Japan in 2018 recorded its lowest greenhouse gas emissions in two decades thanks to a warm winter and increased generation of nuclear power, according to data released Friday.
However, the country still has a long way to go to reach its Paris Agreement goal.
In 2018, total carbon dioxide emissions were recorded at 1.24 billion tons, a year-on-year decrease of 3.6 percent and the lowest figure since data compilation began in 1990, according to the preliminary figures released by the Japanese Ministry of Environment.
The previous low was recorded in 2009 with 1.25 billion tonnes of carbon dioxide.
Although this is the fifth consecutive year of dropping emissions, the ministry acknowledged that a lot remained to be done to achieve the 2030 goal of 26 percent cut in emissions from the 2013 levels – a target set under the Paris climate agreement.
From 2013 to 2018, Japan’s cumulative reduction in greenhouse gas emissions has been 11.8 percent, according to the government’s figures published a week before the 2019 United Nations Climate Change Conference in Madrid.
The government said the main factors that contributed to the reduction were the decreasing production in power stations that use fossil fuels and gradual return to energy generation through nuclear plants.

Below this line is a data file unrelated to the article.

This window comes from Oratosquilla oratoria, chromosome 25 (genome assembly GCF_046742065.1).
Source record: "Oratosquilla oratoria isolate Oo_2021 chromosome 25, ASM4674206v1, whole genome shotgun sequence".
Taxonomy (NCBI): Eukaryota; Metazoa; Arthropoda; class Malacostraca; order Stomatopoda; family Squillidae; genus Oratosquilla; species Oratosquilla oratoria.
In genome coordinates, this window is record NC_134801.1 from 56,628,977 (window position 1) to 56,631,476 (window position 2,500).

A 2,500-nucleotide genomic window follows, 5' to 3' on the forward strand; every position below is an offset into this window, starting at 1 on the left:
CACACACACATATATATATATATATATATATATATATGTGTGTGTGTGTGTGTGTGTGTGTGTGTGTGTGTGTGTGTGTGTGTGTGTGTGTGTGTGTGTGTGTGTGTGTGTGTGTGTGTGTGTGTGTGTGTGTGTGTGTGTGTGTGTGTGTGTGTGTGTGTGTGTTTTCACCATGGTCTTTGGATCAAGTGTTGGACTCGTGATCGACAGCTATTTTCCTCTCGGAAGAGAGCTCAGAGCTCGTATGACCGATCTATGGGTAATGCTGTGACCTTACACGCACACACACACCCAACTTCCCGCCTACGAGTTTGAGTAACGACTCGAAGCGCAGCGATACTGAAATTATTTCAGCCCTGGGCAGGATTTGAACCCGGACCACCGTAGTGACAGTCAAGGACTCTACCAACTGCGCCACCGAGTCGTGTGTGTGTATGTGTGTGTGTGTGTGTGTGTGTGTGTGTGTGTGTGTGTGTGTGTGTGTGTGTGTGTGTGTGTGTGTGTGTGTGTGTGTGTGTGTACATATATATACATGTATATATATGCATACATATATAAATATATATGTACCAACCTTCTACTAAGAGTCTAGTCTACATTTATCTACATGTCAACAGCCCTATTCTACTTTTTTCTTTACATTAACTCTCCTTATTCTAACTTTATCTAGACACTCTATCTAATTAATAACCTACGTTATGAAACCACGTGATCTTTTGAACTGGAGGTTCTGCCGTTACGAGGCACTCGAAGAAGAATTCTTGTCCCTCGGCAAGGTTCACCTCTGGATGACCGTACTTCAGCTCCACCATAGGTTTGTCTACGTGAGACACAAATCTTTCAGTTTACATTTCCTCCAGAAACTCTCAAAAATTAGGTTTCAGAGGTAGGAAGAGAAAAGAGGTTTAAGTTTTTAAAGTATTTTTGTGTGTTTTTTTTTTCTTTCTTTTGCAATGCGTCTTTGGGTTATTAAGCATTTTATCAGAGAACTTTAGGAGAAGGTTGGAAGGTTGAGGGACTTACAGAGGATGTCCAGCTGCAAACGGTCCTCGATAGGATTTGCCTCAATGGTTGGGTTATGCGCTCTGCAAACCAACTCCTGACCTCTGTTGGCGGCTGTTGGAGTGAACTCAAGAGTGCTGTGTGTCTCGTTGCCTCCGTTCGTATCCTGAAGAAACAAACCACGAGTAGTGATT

Japan established a stricter safety framework following a nuclear standstill after the 2011 Fukushima accident.
Although the approval to reactivate was given in 2017, it was not until 2018 that the plants started functioning.
Household emissions fell by 10 percent in 2018 due to increased use of energy-saving appliances and a warm winter which led to lower usage of heating systems during the season.
However, an increased use of air conditioners caused a 9.4 percent rise in hydroflurocarbon emissions and other similar compounds.
The Japanese government aims to tackle this problem by introducing new regulations in 2020 to strengthen control over the disposal of hydroflurocarbon-using equipment.